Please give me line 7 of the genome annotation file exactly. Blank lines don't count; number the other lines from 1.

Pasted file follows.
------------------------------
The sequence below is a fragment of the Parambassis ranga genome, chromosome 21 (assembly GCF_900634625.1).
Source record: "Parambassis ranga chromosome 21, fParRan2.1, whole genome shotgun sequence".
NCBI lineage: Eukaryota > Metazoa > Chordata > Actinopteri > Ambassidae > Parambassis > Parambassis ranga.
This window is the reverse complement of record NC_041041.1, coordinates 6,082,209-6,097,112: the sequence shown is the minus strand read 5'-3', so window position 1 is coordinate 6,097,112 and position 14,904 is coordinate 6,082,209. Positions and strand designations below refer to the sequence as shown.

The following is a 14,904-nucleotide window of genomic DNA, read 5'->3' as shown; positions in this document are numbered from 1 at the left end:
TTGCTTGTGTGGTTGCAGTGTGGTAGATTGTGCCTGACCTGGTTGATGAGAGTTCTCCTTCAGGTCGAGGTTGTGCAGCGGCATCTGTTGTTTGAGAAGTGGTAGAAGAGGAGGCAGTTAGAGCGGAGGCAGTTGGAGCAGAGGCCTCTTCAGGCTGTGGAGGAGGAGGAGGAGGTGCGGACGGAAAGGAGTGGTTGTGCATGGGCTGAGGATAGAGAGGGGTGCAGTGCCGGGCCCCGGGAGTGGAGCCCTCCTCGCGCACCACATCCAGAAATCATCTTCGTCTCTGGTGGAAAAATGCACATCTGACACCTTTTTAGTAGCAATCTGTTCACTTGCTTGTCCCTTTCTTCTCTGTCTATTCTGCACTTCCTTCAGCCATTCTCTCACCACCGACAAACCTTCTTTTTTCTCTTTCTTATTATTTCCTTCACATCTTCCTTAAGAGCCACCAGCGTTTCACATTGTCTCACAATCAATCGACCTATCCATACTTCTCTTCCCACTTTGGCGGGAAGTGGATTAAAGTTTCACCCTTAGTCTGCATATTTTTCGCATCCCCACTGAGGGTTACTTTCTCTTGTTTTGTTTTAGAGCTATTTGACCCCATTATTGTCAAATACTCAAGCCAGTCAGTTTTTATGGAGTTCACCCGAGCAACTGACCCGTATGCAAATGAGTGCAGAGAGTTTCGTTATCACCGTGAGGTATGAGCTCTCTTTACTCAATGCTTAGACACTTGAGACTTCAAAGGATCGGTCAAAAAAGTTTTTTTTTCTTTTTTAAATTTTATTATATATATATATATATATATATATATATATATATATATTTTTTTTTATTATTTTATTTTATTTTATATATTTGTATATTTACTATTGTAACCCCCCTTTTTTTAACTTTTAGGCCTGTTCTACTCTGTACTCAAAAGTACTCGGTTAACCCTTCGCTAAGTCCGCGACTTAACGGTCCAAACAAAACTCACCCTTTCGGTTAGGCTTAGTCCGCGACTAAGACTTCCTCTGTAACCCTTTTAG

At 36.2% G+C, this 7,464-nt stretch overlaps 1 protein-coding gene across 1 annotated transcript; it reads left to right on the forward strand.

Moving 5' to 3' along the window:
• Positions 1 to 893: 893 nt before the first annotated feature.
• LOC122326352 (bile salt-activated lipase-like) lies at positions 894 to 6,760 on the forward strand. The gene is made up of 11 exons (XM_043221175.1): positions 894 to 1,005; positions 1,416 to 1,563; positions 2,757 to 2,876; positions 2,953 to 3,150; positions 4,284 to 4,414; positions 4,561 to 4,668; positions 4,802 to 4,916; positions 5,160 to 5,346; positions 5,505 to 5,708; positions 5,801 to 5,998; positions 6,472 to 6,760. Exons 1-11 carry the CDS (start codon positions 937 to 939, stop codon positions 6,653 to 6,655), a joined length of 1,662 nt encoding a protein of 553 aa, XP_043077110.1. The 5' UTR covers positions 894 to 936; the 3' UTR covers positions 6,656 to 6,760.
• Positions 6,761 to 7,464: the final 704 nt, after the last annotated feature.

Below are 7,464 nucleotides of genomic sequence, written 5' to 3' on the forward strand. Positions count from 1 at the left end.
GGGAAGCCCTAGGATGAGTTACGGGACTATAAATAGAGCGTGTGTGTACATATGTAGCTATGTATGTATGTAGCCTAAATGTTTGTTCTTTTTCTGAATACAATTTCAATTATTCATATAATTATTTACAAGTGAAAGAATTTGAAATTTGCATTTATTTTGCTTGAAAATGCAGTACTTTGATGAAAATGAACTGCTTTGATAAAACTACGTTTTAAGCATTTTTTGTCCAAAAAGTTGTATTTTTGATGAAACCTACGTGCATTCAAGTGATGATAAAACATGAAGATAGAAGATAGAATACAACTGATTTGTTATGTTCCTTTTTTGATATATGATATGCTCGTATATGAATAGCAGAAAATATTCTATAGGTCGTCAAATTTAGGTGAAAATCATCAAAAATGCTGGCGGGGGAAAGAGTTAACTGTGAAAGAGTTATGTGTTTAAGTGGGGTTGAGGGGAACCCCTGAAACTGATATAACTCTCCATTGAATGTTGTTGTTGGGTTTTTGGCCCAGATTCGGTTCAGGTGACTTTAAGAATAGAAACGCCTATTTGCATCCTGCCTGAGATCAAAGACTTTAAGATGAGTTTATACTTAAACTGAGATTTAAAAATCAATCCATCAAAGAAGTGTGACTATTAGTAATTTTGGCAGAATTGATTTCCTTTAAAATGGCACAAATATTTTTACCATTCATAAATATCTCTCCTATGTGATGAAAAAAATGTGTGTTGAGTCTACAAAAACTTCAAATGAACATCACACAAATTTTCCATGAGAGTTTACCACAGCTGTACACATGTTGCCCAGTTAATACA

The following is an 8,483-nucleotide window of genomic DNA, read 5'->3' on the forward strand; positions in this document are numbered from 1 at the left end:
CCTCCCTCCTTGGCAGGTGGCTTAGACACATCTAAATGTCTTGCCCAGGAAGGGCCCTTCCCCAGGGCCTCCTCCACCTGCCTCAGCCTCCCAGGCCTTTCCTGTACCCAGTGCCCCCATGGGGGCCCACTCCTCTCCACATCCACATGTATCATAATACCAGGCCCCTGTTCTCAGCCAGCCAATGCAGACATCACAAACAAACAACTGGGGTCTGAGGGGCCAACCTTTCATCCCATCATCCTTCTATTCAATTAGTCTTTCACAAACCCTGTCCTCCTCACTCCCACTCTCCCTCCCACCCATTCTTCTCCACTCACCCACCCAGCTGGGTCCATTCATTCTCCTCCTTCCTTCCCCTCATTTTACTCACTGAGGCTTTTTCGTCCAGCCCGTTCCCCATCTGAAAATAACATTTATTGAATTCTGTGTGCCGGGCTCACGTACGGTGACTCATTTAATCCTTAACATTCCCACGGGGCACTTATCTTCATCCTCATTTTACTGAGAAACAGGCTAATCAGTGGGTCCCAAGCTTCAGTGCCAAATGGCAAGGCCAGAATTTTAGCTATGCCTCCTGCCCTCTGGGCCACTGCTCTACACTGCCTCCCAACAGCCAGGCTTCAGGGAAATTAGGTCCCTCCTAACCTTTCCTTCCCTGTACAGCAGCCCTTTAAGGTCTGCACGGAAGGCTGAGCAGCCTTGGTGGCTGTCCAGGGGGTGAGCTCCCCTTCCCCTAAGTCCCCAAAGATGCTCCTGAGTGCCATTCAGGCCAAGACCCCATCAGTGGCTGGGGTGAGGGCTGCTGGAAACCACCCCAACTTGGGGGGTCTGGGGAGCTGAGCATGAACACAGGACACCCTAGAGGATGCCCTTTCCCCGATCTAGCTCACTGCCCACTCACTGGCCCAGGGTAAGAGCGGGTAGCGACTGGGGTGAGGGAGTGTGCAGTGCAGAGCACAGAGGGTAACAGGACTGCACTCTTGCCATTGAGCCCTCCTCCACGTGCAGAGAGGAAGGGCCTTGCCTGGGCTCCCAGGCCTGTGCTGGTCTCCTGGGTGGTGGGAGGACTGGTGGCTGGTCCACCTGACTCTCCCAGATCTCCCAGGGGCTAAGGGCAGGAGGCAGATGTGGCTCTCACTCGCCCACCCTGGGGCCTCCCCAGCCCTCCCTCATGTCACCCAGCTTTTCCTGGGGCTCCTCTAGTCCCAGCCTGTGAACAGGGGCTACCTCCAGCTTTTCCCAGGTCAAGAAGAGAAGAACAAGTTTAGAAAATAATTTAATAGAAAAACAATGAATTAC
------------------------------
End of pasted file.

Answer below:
At 36.2% G+C, this 7,464-nt stretch overlaps 1 protein-coding gene across 1 annotated transcript; it reads left to right on the forward strand.